• The power supply of X-rays, radar systems, and lasers all use a carbon resistor.
  • It’s also utilised in medical defibrillators and other delicate patient-attached measuring equipment that has to be shielded from high-energy pulses.

Advantages/Disadvantages of carbon resistors

  • The Carbon resistor’s ability to tolerate high energy pulses is one of its most important advantages.
  • When current runs through a carbon resistor, the entire body conducts the energy.
  • Carbon resistors are less expensive to manufacture and have greater resistance than wire-wound resistors.
  • A major disadvantage of a carbon resistor is its large negative coefficient of resistance, which causes the resistance to vary rapidly when the temperature changes. The resistance of the resistor reduces as the temperature rises.

Sample Problems

Problem 1: Define thermistors and their use.

Solution:

A thermistor is a resistance thermometer or a resistor with temperature-dependent resistance. The name is derived from the words “thermal” and “resistor.” It’s formed of metallic oxides that have been crushed into a bead, disc, or cylindrical shape before being encased in an impermeable substance like epoxy or glass. The use of a thermistor is to convert electric voltage from temperature.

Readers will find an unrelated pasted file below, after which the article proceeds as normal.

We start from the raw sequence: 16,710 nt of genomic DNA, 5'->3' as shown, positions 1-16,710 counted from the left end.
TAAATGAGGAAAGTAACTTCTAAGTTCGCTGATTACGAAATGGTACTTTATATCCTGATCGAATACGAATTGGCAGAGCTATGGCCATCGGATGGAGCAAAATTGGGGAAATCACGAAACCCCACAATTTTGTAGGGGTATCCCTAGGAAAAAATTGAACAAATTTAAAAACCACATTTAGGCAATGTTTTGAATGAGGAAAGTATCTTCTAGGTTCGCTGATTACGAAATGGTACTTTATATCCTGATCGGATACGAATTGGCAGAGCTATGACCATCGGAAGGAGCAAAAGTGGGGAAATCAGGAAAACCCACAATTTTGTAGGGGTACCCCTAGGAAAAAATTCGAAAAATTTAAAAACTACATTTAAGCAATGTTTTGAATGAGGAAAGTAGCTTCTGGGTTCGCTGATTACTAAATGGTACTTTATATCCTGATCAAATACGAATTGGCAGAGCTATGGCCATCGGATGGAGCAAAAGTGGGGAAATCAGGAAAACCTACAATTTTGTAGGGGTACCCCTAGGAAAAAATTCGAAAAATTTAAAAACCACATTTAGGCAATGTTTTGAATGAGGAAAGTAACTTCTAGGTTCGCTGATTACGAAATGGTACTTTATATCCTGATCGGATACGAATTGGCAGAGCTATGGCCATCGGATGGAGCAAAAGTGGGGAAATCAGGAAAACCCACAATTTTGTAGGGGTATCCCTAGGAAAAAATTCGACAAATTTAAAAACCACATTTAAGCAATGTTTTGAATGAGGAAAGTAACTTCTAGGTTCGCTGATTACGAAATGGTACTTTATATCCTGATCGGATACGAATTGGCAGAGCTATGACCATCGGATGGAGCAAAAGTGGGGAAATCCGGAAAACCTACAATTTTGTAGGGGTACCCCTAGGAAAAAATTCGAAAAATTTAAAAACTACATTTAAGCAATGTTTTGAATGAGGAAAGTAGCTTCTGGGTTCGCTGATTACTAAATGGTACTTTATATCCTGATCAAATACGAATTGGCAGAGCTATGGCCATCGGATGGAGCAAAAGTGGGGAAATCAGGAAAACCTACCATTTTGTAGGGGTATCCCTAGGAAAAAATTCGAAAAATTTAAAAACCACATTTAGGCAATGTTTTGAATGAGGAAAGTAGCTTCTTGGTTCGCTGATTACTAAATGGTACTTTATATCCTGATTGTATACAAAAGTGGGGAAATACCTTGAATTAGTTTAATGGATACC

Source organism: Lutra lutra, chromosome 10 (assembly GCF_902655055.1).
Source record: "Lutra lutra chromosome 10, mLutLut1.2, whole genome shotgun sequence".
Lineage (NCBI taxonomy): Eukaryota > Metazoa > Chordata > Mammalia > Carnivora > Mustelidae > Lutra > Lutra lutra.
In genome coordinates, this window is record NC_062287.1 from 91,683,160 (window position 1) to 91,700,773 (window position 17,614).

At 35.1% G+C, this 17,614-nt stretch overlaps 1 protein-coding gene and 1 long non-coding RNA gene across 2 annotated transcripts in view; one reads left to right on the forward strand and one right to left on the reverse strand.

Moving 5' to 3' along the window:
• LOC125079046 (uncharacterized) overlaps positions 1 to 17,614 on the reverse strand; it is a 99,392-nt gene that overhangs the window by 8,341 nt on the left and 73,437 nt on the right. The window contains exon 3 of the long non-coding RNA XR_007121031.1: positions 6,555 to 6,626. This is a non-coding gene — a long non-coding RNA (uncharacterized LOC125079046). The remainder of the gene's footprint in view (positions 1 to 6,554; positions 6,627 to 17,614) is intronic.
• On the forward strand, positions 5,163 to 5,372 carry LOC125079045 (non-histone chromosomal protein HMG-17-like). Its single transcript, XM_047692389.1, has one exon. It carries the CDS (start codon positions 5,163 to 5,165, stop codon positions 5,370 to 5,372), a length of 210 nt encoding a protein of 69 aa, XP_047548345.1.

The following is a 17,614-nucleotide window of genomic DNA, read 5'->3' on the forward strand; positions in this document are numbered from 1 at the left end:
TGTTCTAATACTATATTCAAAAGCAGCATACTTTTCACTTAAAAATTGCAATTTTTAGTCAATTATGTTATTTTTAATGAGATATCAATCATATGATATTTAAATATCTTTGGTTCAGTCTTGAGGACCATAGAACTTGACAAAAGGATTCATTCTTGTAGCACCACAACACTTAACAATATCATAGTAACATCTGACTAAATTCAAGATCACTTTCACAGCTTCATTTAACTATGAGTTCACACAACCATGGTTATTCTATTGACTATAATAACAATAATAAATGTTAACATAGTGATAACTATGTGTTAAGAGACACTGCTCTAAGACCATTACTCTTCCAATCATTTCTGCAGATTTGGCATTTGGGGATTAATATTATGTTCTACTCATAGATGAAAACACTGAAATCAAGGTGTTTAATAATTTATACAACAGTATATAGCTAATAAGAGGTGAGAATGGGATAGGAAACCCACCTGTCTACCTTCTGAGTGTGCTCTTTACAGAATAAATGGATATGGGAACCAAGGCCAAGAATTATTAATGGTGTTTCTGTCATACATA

Problem 2: Define Rheostat and its use.



Solution:

A rheostat is a variable resistor that regulates current flow. They can change the resistance of a circuit without breaking it. A rheostat can be used as a variable resistor or a potential divider, among other things.

Problem 3: What is the tolerance value of Gold and Silver colour resistance?

Solution:

Tolerance refers to the percentage of inaccuracy in a resistor’s resistance, or how far a resistor’s actual measured resistance differs from its claimed resistance. The tolerance value for a gold colour resistor is 5%, whereas the tolerance value for a silver strip resistor is ±10%.

Problem 4: What is the value of the resistor with colour bands brown, black and red?

Solution:

Resistor colour coding employs coloured bands to readily identify a resistor’s resistive value and tolerance percentage, with the resistor’s physical size indicating its wattage rating. The resistor with the colour bands brown, black, and red has a value of 1000 ohms.

Problem 5: What is a carbon resistor?

Solution:

Carbon resistor is a resistor composed of tiny carbon fragments with a binder in a cylindrical shape and baked with terminal lead on the other end. Ceramic core, Nickel Cap, Carbon film, Lead, and Protective epoxy layer are the parts of a carbon resistor.